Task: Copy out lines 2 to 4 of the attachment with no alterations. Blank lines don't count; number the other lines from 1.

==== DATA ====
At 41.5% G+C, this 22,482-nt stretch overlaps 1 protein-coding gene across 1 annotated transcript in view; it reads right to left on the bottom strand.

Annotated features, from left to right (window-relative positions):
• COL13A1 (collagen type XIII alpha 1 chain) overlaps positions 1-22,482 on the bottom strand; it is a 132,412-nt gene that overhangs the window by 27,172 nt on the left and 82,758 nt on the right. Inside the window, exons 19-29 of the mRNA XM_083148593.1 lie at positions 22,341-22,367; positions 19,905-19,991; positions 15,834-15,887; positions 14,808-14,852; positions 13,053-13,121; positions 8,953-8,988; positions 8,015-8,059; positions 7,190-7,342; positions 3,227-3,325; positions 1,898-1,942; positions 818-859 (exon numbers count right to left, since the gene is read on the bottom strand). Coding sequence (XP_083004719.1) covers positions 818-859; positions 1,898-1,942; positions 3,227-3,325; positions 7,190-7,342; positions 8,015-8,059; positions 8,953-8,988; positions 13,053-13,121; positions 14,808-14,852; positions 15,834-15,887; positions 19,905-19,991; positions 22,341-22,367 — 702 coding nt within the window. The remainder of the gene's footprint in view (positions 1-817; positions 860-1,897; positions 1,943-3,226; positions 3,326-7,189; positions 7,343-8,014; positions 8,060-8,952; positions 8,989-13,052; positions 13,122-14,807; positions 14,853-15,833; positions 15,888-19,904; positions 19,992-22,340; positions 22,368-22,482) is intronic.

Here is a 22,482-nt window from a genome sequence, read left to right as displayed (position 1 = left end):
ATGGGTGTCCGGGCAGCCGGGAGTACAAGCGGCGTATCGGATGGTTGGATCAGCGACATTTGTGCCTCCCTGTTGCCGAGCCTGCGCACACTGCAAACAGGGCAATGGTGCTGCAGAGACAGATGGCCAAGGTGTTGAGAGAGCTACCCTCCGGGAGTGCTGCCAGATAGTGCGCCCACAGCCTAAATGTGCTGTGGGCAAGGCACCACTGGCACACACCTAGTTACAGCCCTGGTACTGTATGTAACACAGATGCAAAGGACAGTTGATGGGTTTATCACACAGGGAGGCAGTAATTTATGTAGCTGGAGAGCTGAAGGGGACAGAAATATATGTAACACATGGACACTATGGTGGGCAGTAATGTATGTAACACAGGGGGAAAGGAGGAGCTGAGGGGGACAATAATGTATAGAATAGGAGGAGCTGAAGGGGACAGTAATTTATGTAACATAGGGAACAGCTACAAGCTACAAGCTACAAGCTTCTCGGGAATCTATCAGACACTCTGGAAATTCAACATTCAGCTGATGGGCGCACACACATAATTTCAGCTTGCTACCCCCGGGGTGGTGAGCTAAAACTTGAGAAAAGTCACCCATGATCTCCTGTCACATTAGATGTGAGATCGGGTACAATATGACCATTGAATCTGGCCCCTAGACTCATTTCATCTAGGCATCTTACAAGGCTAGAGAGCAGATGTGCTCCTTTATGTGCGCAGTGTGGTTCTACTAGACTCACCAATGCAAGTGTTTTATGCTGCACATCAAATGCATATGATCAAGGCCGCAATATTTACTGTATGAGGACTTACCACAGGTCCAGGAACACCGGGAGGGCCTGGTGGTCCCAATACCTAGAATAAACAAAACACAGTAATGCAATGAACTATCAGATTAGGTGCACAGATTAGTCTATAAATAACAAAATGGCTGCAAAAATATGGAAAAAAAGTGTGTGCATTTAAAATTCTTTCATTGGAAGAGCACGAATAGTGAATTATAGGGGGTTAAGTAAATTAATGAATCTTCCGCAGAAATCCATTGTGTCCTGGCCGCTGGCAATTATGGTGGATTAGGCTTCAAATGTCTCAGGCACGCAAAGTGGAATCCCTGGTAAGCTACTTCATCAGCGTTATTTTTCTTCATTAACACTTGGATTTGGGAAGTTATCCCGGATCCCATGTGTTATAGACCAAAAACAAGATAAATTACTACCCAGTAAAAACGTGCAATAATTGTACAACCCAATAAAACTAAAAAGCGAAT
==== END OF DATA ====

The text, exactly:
Annotated features, from left to right (window-relative positions):
• COL13A1 (collagen type XIII alpha 1 chain) overlaps positions 1-22,482 on the bottom strand; it is a 132,412-nt gene that overhangs the window by 27,172 nt on the left and 82,758 nt on the right. Inside the window, exons 19-29 of the mRNA XM_083148593.1 lie at positions 22,341-22,367; positions 19,905-19,991; positions 15,834-15,887; positions 14,808-14,852; positions 13,053-13,121; positions 8,953-8,988; positions 8,015-8,059; positions 7,190-7,342; positions 3,227-3,325; positions 1,898-1,942; positions 818-859 (exon numbers count right to left, since the gene is read on the bottom strand). Coding sequence (XP_083004719.1) covers positions 818-859; positions 1,898-1,942; positions 3,227-3,325; positions 7,190-7,342; positions 8,015-8,059; positions 8,953-8,988; positions 13,053-13,121; positions 14,808-14,852; positions 15,834-15,887; positions 19,905-19,991; positions 22,341-22,367 — 702 coding nt within the window. The remainder of the gene's footprint in view (positions 1-817; positions 860-1,897; positions 1,943-3,226; positions 3,326-7,189; positions 7,343-8,014; positions 8,060-8,952; positions 8,989-13,052; positions 13,122-14,807; positions 14,853-15,833; positions 15,888-19,904; positions 19,992-22,340; positions 22,368-22,482) is intronic.

Here is a 22,482-nt window from a genome sequence, read left to right as displayed (position 1 = left end):